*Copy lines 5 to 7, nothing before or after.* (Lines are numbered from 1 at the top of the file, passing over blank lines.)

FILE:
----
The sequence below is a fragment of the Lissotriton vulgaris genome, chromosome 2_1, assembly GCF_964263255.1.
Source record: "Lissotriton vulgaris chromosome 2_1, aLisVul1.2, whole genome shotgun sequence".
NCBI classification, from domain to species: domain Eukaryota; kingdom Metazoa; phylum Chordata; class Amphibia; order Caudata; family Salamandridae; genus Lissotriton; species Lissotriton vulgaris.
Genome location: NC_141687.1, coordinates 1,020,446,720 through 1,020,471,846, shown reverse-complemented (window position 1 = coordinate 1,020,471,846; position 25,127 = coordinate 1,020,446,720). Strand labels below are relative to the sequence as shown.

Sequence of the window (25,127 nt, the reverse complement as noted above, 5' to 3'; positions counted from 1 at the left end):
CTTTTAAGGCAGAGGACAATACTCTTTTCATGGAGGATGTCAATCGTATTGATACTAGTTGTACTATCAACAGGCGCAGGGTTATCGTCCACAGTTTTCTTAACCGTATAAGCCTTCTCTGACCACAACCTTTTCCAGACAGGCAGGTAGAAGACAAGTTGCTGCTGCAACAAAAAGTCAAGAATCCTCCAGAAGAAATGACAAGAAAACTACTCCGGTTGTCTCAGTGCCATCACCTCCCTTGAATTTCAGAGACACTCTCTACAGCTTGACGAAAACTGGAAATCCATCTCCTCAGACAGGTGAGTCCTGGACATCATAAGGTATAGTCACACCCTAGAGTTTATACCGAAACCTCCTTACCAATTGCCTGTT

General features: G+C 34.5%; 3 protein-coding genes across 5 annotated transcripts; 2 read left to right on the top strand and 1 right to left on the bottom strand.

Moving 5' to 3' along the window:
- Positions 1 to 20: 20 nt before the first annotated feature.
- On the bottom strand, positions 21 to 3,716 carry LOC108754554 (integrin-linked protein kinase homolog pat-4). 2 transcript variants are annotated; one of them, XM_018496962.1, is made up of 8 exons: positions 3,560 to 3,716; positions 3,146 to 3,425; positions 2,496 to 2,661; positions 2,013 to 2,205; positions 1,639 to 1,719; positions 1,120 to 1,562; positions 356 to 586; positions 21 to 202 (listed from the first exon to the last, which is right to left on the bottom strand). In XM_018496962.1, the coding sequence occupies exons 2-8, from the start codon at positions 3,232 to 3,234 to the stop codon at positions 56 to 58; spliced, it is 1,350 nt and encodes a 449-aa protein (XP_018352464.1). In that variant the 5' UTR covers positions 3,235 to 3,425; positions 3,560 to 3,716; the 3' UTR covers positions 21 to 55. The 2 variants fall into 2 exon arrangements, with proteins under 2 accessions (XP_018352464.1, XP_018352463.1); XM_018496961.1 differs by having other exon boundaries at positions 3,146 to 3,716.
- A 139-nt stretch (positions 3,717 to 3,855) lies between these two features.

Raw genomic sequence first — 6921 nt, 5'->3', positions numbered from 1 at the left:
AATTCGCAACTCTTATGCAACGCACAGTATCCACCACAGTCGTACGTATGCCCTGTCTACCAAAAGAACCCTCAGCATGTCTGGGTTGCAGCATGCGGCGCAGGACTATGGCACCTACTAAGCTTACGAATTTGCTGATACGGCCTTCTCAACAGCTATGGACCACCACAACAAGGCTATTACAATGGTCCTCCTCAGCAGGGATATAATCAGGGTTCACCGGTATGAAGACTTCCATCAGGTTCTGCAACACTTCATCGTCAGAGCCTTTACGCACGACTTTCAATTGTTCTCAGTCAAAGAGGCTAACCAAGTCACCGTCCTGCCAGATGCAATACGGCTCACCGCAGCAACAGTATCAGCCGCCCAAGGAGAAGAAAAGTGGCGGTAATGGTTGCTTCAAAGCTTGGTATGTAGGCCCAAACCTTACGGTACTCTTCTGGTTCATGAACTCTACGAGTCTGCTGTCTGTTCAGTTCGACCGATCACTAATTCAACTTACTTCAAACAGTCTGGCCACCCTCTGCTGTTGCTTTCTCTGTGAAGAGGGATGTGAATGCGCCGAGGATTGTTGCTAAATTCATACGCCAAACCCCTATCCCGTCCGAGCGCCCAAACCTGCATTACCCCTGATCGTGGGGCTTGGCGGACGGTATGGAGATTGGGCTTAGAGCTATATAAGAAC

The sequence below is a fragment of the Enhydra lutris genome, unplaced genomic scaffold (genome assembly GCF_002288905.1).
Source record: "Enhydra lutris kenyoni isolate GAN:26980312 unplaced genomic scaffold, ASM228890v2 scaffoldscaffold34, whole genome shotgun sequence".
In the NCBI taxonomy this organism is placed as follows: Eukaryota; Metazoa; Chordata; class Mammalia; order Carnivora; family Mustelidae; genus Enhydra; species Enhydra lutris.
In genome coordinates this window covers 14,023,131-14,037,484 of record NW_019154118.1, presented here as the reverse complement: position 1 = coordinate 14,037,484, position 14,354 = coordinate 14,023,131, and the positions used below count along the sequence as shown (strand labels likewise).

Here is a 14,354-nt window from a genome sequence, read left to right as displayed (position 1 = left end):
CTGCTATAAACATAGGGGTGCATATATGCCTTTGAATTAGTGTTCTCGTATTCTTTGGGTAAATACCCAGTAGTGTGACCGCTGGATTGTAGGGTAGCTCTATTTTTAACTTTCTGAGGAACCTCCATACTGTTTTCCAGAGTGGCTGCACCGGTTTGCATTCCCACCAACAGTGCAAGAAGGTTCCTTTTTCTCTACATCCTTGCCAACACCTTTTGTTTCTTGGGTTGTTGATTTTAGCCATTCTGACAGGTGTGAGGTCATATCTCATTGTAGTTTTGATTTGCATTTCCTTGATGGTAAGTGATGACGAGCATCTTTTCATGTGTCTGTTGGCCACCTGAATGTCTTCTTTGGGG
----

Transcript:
Sequence of the window (25,127 nt, the reverse complement as noted above, 5' to 3'; positions counted from 1 at the left end):
CTTTTAAGGCAGAGGACAATACTCTTTTCATGGAGGATGTCAATCGTATTGATACTAGTTGTACTATCAACAGGCGCAGGGTTATCGTCCACAGTTTTCTTAACCGTATAAGCCTTCTCTGACCACAACCTTTTCCAGACAGGCAGGTAGAAGACAAGTTGCTGCTGCAACAAAAAGTCAAGAATCCTCCAGAAGAAATGACAAGAAAACTACTCCGGTTGTCTCAGTGCCATCACCTCCCTTGAATTTCAGAGACACTCTCTACAGCTTGACGAAAACTGGAAATCCATCTCCTCAGACAGGTGAGTCCTGGACATCATAAGGTATAGTCACACCCTAGAGTTTATACCGAAACCTCCTTACCAATTGCCTGTT

General features: G+C 34.5%; 3 protein-coding genes across 5 annotated transcripts; 2 read left to right on the top strand and 1 right to left on the bottom strand.